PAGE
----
A public works director hires a consultant to plan, design, and manage the construction of a high-profile project—and set up a website to keep the community informed during public input stages. The site is so successful that the agency decides to keep it to provide future project updates.

One day, the public works director receives a phone call from a concerned citizen asking why the site was replaced with one offering objectionable content. The director types in the URL and finds images and text no agency would ever want to see on their website.

If this occurred due to someone “hacking” into the site and posting unwanted material, the fix, while not easy, can be made by removing what the hacker posted or taking down the server until the site can be re-established. But if this happened because the agency or consultant no longer has access to the site, they may be facing a much larger problem—and may not be able to delete the material.

To prevent this from happening, it’s important to understand the basics of how to establish and maintain websites.

How to set up a new website
Choose a host. This is typically the company that offers you space on their servers for your website. Everything is stored on those servers, and you manage your site through an interface the hosting company provides. Some public agencies host their websites on their own servers.

Choose the domain name. This is the website address, or URL, that people type into the browser to get to your site. (For example, Public Works chose www.pwmag.com to use as the magazine site's domain name.) The URL you choose must be available so you can register it in your name, or your agency’s or company’s name. To check availability, visit your website hosting company site or another company that registers domain names. These companies typically offer an online tool to check a URL's availability. If the one you want is available, you can proceed with registration.

Once you register your domain name, you can complete installation of the website software on the server and upload your content. When it’s ready, anyone typing in your URL can visit your site.

How to maintain your site
Maintaining a site requires more than just uploading content, adding pages, and changing information. You must also periodically renew your domain registration, as it is only valid for a limited amount of time.

Don't let your registration lapse! There are people and companies out there just waiting to quickly take over the registration of lapsed domains. Some may even offer to sell domains back for a profit. Because governments and nonprofits might not have their names trademarked like companies do, it may be impossible to legally require new owners of lapsed domains to give them up.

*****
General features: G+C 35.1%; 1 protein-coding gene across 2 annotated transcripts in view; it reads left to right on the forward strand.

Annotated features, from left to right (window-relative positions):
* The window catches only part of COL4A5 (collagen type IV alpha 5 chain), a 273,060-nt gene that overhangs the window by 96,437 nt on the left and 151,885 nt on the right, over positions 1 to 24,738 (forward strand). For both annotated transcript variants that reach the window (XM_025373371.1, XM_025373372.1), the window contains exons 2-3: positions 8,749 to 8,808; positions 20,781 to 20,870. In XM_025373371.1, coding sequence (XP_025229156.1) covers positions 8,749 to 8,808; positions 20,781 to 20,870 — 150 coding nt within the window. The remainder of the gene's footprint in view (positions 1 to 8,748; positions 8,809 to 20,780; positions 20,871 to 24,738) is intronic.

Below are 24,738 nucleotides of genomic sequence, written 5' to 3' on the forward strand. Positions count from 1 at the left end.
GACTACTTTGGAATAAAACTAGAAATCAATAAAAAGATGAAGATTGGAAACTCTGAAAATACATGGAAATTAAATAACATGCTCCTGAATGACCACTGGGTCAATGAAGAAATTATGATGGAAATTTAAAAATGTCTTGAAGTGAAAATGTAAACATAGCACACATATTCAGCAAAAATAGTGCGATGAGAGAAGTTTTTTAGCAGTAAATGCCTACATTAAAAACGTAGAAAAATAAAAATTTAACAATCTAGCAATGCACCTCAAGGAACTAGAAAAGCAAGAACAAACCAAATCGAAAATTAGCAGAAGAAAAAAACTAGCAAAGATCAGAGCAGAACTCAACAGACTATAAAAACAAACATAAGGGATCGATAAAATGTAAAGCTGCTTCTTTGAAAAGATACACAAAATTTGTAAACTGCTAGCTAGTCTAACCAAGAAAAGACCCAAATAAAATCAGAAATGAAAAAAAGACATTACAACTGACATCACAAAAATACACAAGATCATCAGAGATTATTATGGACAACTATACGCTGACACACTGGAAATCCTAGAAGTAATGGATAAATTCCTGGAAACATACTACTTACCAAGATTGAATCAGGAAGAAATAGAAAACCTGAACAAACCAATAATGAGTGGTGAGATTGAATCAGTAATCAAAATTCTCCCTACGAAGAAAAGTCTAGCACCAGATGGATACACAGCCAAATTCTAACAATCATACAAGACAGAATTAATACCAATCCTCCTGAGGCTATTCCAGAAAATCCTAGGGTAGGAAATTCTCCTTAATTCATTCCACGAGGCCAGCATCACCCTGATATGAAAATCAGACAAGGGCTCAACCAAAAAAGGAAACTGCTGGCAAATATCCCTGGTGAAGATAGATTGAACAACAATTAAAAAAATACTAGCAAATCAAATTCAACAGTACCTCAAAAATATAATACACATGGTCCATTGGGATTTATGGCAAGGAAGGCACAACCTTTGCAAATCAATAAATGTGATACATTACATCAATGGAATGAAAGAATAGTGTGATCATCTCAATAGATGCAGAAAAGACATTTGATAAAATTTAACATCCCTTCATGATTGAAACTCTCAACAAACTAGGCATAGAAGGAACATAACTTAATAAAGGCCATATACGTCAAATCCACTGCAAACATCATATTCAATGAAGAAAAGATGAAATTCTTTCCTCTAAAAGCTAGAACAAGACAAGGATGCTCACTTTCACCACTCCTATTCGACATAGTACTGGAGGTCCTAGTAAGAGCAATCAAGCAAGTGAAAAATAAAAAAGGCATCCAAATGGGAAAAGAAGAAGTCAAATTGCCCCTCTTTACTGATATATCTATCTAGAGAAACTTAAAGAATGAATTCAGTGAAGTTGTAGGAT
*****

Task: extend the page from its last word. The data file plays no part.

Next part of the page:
In my opening example, it is likely the consultant allowed the domain registration to expire and someone else registered it. Unless the agency wants to buy back the domain at whatever cost quoted—assuming it's for sale—the agency has to accept that it has directed the public to a website address that now contains objectionable content.

Screenshot from DomainTools showing registration information for the google.com domain.
Screenshot from DomainTools showing registration information for the google.com domain.

How to protect your site
There are a few things you can do to ensure you don’t lose your domain name:

Set up an automatic renewal of the domain name through the same company where you first registered it. You can also register the domain name for more than one year. The image is from a screenshot of an inquiry on the DomainTools website about Google’s domain name. You can see that Google has registered their URL, google.com, through September 2020.

Register in your name. In my example, the public works director should have made sure the consultant registered the domain name in the agency’s name and not the consultant’s, so that the agency had control over its expiration.

Finally, consider how long you will need the site. If it is a temporary site, will it be a problem to distribute agency materials directing the public to a website address that might later lead to sites over which you have no control? If so, then discuss the option of having your project sites set up on your agency’s regular website. That way, when the site is no longer needed, you control what people will see when they visit the URL in your handouts.